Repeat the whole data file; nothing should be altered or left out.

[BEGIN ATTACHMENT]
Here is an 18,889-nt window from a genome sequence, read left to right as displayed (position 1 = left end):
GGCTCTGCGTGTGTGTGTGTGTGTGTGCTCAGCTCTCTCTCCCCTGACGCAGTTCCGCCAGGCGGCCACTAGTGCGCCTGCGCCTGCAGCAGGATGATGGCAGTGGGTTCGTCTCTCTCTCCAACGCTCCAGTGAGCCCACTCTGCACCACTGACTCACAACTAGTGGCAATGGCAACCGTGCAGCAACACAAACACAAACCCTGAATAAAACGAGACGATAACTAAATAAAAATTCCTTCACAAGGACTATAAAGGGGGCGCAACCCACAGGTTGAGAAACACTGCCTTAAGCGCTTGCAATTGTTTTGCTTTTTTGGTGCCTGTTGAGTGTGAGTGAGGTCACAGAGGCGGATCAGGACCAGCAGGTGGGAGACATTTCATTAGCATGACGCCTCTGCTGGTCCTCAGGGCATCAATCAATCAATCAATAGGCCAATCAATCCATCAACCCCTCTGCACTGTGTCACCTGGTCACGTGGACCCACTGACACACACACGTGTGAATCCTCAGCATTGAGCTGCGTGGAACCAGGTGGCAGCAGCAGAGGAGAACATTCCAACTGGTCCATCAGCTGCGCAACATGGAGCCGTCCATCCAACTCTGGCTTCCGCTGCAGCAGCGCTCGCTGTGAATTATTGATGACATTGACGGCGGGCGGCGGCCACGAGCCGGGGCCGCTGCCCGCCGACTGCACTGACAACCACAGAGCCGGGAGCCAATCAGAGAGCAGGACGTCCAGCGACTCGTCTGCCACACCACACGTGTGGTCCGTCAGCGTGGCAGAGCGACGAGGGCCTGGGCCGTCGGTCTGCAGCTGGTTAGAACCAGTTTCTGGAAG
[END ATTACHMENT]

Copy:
Here is an 18,889-nt window from a genome sequence, read left to right as displayed (position 1 = left end):
GGCTCTGCGTGTGTGTGTGTGTGTGTGCTCAGCTCTCTCTCCCCTGACGCAGTTCCGCCAGGCGGCCACTAGTGCGCCTGCGCCTGCAGCAGGATGATGGCAGTGGGTTCGTCTCTCTCTCCAACGCTCCAGTGAGCCCACTCTGCACCACTGACTCACAACTAGTGGCAATGGCAACCGTGCAGCAACACAAACACAAACCCTGAATAAAACGAGACGATAACTAAATAAAAATTCCTTCACAAGGACTATAAAGGGGGCGCAACCCACAGGTTGAGAAACACTGCCTTAAGCGCTTGCAATTGTTTTGCTTTTTTGGTGCCTGTTGAGTGTGAGTGAGGTCACAGAGGCGGATCAGGACCAGCAGGTGGGAGACATTTCATTAGCATGACGCCTCTGCTGGTCCTCAGGGCATCAATCAATCAATCAATAGGCCAATCAATCCATCAACCCCTCTGCACTGTGTCACCTGGTCACGTGGACCCACTGACACACACACGTGTGAATCCTCAGCATTGAGCTGCGTGGAACCAGGTGGCAGCAGCAGAGGAGAACATTCCAACTGGTCCATCAGCTGCGCAACATGGAGCCGTCCATCCAACTCTGGCTTCCGCTGCAGCAGCGCTCGCTGTGAATTATTGATGACATTGACGGCGGGCGGCGGCCACGAGCCGGGGCCGCTGCCCGCCGACTGCACTGACAACCACAGAGCCGGGAGCCAATCAGAGAGCAGGACGTCCAGCGACTCGTCTGCCACACCACACGTGTGGTCCGTCAGCGTGGCAGAGCGACGAGGGCCTGGGCCGTCGGTCTGCAGCTGGTTAGAACCAGTTTCTGGAAG